Friday, October 18, 2013

Look forward to the confirmation hearings

Of Janet Yellen to become Chairman of the Fed, if someone takes Casey Mulligan's advice;
...aging is not the only change affecting labor supply. Marginal tax rates have increased five percentage points since 2007 and will increase another five percentage points over the next 15 months, a trend attributed especially to expansions in health and other safety net programs. By 2015, a typical worker will keep only half of the value created by employment, compared with 60 percent kept before the recession.
Economists have traditionally recognized that a 17 percent reduction in the reward to working (from keeping 60 to keeping 50) would significantly contract the labor market, and do so at least as much as the 2 percent that the aging of the baby boom does. Yet this time many economists are reluctant to acknowledge marginal tax rate increases, even though marginal tax rates affect labor supply in many of the same ways that aging does.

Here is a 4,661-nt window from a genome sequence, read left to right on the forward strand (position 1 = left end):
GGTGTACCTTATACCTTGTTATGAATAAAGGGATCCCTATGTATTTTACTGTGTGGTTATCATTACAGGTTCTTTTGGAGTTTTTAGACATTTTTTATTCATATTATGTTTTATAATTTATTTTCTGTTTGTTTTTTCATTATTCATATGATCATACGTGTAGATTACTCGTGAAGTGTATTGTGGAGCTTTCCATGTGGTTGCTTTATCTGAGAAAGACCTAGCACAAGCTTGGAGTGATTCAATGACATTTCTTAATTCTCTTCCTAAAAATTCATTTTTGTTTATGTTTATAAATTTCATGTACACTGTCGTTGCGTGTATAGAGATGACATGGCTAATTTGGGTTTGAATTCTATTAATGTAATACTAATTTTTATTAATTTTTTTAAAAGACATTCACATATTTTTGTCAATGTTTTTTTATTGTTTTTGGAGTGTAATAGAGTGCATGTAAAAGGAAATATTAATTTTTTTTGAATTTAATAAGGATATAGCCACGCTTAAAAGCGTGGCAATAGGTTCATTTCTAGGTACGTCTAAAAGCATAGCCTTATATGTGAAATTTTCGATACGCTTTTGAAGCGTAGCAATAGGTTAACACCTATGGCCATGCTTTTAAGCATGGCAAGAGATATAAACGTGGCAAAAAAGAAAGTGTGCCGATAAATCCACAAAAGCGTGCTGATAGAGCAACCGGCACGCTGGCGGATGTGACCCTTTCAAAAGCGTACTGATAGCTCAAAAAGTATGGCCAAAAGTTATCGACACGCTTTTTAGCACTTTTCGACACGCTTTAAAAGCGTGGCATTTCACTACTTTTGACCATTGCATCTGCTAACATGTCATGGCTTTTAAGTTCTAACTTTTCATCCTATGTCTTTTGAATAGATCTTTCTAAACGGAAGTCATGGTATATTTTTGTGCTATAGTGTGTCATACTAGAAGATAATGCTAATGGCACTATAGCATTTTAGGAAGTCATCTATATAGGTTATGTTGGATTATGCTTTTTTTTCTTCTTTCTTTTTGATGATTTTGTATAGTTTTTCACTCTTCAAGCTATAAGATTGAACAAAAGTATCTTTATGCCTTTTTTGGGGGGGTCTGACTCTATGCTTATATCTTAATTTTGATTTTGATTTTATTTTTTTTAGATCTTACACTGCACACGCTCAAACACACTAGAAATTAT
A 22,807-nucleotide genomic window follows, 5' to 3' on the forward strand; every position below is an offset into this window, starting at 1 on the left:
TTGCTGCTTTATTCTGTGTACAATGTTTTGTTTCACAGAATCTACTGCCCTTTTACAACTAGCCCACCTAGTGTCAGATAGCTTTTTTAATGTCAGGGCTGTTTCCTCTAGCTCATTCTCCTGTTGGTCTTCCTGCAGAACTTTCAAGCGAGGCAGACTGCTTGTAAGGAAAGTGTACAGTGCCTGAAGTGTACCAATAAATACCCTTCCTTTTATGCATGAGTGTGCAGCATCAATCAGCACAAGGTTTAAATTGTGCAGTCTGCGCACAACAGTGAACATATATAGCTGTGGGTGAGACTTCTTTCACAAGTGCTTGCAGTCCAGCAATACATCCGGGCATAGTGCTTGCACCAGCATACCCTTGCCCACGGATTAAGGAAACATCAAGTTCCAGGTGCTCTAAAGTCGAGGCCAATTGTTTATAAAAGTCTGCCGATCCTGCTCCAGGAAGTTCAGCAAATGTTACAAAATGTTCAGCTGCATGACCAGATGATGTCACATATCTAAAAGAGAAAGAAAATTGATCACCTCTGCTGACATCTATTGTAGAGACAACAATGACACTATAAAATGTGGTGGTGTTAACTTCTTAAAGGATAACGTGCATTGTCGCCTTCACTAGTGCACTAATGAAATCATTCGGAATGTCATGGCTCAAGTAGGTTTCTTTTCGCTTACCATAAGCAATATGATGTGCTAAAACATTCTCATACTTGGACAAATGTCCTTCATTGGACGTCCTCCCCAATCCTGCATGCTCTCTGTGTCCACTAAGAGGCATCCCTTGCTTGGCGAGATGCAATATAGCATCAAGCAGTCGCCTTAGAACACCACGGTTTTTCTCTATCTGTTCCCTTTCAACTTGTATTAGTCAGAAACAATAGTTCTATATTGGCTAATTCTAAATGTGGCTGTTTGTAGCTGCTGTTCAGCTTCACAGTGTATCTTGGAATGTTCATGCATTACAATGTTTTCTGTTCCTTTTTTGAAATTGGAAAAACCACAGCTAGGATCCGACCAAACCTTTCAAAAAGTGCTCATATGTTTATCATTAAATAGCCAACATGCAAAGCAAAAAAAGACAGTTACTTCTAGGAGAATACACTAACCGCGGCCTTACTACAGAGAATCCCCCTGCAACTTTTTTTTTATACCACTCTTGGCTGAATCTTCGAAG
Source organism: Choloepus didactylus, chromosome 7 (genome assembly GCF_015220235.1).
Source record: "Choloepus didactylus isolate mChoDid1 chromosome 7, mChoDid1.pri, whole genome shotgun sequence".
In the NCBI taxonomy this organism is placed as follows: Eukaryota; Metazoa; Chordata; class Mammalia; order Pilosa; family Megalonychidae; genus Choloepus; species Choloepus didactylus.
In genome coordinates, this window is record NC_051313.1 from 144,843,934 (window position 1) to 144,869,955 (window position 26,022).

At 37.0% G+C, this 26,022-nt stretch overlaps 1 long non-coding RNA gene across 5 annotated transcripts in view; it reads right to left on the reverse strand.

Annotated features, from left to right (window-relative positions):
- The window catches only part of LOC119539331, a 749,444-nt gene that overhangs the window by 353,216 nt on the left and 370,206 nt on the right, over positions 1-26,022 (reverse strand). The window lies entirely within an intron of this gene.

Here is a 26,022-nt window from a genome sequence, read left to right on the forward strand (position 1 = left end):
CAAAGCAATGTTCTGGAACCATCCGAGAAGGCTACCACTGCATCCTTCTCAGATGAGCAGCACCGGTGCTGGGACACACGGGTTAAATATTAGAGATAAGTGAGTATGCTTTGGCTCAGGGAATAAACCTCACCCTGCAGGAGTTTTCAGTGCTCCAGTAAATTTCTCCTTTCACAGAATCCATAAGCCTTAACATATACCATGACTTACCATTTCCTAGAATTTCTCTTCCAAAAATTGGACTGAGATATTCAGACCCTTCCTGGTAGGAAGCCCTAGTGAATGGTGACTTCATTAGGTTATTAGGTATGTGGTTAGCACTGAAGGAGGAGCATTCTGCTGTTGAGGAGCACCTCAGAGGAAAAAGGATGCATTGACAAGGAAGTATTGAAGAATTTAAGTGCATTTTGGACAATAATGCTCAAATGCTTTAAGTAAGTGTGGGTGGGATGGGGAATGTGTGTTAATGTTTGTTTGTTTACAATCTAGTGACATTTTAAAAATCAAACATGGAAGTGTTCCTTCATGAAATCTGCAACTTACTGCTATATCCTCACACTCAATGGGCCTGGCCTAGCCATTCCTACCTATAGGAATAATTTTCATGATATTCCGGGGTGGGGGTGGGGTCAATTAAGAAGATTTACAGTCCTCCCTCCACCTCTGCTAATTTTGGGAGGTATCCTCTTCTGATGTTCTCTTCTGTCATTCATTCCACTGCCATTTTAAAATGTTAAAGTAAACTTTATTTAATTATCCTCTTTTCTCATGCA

Perhaps the economists who are silent about marginal tax rate hikes are worried that acknowledging the new rates would overshadow their well-intentioned origins: helping the poor, the unemployed and people without health insurance.
Professor Krugman, for example, says life is too short for him to look closely at my criticism and at the marginal tax rates I’ve measured, and doesn’t indicate that he’s looking at anyone else’s measures either. He’s not the only one: I have visited several Federal Reserve banks since 2009, and hardly any of the economists there seemed to be aware of what’s happening to marginal tax rates.
The Federal Reserve cannot reverse the tax rate increases any more than they can reverse the aging process. Perhaps Congress should ask Janet Yellen, nominated as chairwoman of the Federal Reserve, what she knows about changes in tax and retirement rates, and what they say about the future of the labor market.
'Tis a consummation devoutly to be wished.

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